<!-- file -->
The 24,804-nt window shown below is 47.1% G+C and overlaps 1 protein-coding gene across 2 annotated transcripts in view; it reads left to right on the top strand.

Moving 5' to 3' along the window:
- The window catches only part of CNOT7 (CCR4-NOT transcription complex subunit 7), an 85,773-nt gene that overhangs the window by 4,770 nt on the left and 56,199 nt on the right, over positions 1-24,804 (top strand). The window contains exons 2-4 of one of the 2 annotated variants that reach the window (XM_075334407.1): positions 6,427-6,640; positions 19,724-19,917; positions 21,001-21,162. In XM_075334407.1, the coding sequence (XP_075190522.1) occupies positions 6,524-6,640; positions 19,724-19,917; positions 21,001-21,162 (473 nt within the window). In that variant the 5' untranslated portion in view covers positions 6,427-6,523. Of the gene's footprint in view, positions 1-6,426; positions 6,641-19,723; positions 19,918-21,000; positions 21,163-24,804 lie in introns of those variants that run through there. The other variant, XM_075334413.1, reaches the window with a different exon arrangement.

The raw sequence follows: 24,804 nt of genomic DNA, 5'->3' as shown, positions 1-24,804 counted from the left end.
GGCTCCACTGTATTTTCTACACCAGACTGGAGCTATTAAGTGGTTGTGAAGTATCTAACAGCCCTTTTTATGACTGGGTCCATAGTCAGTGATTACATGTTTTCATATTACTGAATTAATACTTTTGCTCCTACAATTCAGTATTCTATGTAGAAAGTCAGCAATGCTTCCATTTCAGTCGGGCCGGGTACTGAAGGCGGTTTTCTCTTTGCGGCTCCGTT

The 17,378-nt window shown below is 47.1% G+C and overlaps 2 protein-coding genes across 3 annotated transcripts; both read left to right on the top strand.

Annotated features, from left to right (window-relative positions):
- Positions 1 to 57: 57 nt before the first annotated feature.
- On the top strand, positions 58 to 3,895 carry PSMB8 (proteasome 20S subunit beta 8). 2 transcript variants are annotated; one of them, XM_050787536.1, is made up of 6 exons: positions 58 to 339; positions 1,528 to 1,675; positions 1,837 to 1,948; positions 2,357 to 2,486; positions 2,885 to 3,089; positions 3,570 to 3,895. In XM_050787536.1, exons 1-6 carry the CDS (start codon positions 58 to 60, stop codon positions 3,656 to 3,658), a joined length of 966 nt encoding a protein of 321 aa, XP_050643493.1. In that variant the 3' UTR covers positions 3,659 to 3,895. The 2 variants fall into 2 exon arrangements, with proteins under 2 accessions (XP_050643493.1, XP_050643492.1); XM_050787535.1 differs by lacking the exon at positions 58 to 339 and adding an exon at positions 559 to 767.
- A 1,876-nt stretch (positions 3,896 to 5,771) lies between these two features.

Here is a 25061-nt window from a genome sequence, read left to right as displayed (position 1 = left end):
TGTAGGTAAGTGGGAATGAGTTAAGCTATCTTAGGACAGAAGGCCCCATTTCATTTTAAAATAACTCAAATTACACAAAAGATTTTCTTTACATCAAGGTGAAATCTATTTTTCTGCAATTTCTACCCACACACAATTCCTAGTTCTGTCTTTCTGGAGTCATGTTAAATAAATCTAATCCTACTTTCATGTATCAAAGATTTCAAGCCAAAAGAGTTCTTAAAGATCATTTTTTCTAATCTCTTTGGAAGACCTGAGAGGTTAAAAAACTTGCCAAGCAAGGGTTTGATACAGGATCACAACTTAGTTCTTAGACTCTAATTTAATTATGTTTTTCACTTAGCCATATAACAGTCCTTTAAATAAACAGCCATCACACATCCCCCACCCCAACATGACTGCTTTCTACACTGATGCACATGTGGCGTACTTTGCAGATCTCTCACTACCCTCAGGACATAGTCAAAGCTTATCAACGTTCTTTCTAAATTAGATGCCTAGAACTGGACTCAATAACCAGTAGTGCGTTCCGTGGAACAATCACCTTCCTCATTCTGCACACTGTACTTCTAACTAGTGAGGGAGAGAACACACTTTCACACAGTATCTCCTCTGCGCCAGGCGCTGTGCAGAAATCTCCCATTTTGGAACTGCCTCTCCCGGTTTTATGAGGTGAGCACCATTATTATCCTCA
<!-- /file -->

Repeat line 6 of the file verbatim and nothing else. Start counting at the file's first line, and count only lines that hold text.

The 17,378-nt window shown below is 47.1% G+C and overlaps 2 protein-coding genes across 3 annotated transcripts; both read left to right on the top strand.